Oct 23, 2018Michigan aquaponics farm grows several varieties of lettuce
Revolution Farms, a recently launched aquaponics farm based in Gaines Township near Caledonia, Michigan, harvested its first salad greens earlier this month and is now selling them at 16 SpartanNash stores across Michigan.
“We’ll really be the only local option,” said Tripp Frey, a Grand Rapids native who founded the company after spending nearly a decade in Hood River, Oregon, running a small, outdoor apparel company. “Ninety percent of the lettuce that we eat from the grocery store comes from California.”
According to a story published by mlive.com, The company boasts a unique production method.
Its plants grow on small, styrofoam rafts that float atop pools of water infused with nitrogen and other nutrients. Those nutrients are derived from waste produced by 15,000 to 20,000 Tilapia fish raised on-site in roughly two dozen large tanks. Bacteria compost that waste into nutrient-dense fertilizer.
“We’re trying to recreate nature,” said Frey, 38. “We’re trying to create the most natural fertilizers in a controlled environment.”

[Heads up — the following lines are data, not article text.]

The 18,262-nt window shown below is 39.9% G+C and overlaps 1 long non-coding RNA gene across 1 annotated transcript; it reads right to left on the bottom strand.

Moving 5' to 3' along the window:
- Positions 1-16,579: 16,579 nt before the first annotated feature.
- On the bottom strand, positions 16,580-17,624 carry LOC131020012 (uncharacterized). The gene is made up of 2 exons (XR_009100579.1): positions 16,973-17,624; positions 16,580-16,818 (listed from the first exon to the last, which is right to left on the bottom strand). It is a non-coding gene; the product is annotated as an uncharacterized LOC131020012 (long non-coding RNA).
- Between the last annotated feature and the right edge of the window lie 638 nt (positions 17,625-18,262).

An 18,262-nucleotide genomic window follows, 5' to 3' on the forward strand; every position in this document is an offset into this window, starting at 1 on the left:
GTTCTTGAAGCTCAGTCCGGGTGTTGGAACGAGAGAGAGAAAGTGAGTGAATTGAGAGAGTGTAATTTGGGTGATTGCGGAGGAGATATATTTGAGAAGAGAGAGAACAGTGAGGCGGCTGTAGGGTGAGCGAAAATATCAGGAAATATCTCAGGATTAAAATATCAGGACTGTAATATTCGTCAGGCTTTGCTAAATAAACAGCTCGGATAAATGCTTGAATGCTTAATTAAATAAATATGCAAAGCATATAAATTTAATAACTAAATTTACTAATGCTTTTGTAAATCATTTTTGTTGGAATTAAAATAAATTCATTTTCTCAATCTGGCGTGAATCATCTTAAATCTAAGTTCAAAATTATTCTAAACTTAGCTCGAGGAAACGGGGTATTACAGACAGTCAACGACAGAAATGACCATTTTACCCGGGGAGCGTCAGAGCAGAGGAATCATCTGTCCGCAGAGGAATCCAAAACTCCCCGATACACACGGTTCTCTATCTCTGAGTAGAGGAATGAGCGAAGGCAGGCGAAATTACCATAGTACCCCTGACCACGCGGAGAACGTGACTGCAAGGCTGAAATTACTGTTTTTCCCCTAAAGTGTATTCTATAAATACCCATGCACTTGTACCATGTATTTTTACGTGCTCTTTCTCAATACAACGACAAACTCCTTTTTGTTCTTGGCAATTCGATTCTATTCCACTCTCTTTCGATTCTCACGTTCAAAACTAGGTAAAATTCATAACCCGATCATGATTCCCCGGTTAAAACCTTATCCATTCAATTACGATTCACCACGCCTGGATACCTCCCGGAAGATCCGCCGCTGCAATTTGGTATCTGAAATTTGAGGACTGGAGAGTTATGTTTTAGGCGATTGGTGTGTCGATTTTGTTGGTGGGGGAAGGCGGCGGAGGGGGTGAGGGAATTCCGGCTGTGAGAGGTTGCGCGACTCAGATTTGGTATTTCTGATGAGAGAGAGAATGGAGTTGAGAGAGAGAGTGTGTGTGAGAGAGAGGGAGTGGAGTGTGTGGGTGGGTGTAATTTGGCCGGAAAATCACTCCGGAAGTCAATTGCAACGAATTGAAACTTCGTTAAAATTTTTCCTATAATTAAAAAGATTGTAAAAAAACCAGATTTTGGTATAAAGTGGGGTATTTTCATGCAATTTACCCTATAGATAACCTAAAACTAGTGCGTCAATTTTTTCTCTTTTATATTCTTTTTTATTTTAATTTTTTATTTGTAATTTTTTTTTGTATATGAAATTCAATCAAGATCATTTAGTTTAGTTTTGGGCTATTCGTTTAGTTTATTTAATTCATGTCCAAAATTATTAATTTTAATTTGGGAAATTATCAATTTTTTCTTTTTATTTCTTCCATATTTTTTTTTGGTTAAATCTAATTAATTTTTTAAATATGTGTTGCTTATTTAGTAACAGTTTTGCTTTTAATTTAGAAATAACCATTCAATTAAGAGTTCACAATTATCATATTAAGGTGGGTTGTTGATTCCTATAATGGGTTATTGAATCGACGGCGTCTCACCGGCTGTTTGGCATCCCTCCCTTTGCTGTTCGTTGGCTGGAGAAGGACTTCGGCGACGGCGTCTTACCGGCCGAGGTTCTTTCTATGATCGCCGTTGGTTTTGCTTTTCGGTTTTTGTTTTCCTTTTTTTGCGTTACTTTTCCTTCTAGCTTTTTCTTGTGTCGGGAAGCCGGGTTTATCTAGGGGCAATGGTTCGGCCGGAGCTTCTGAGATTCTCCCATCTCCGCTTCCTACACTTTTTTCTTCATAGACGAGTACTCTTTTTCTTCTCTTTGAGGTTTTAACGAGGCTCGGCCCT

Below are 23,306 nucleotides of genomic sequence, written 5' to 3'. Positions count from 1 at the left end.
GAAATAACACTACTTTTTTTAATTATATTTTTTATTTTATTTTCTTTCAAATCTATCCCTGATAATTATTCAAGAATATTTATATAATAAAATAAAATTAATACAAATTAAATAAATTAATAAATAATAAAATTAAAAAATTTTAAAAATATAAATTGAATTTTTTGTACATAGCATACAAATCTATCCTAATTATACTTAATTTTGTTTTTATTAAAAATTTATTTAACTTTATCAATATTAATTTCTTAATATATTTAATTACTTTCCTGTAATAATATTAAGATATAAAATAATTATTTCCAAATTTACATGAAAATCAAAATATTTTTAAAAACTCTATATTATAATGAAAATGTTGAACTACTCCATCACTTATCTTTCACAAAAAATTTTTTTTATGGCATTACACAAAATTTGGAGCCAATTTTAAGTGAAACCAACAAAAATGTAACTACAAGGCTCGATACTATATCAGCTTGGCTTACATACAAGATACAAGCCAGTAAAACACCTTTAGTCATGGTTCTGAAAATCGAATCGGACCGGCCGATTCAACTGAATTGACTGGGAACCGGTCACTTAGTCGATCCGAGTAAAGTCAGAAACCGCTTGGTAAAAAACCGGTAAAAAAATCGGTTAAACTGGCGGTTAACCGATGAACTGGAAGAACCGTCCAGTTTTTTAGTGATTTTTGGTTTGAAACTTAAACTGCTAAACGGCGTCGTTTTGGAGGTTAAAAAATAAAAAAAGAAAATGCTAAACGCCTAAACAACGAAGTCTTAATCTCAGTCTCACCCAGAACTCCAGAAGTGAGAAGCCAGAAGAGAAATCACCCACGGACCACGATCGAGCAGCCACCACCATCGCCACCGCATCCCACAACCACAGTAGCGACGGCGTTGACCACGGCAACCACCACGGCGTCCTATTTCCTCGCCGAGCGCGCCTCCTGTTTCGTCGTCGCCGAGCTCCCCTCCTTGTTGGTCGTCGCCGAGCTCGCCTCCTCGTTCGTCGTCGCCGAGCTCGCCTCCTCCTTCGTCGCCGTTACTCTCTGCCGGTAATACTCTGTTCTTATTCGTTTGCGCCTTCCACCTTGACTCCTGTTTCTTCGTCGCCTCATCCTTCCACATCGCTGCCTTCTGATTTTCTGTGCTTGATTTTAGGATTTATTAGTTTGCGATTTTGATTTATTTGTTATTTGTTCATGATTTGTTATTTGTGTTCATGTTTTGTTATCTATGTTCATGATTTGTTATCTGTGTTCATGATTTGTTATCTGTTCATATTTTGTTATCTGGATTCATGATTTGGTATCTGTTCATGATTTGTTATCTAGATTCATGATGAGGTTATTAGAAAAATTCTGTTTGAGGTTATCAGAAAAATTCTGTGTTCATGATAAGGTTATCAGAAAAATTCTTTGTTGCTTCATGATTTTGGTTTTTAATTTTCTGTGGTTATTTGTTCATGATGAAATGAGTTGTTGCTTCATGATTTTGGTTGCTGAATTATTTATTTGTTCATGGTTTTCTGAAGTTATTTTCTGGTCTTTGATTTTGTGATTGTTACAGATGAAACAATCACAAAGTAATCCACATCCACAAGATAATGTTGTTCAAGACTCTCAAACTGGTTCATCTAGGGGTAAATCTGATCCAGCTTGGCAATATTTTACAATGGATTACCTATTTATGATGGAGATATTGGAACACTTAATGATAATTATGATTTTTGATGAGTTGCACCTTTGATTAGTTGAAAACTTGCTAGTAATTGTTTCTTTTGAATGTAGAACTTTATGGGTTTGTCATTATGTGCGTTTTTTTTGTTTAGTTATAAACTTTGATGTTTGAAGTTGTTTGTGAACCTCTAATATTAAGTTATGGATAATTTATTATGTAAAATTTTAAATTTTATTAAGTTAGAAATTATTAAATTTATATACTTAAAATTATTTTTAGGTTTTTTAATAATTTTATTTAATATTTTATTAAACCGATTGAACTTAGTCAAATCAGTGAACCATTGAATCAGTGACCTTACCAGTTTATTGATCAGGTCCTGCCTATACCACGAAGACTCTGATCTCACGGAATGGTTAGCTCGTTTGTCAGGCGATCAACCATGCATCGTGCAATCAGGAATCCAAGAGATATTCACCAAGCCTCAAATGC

The end product is several types of lettuce – sweet crisp, butter lettuce, red and green oak, and romaine. It’s packaged in 4 oz. containers and sold at a suggested retail price of $3.49, though prices may differ from store to store.
The company expects to harvest about 350,000 pounds of the product each year at its 50,000-square-foot glass greenhouse at 76th Street in Caledonia.
Frey says his product stands out, particularly for environmentally conscious shoppers. He touts the fact that his lettuce is pesticide free, and says it requires 80 percent less water, 90 percent less land and travels 95 percent fewer miles than traditionally grown lettuce.
“All those things are what put me over the top to spend energy to do it,” said Frey, whose company has between 12 and 15 full-time employees.
It cost about $3.3 million to launch Revolution Farms. The company received a $50,000 performance grant from the Michigan Commission of Agriculture and Rural Development to help fund the construction of its Venlo style glass greenhouse and an accompanying 35,000-square-foot warehouse.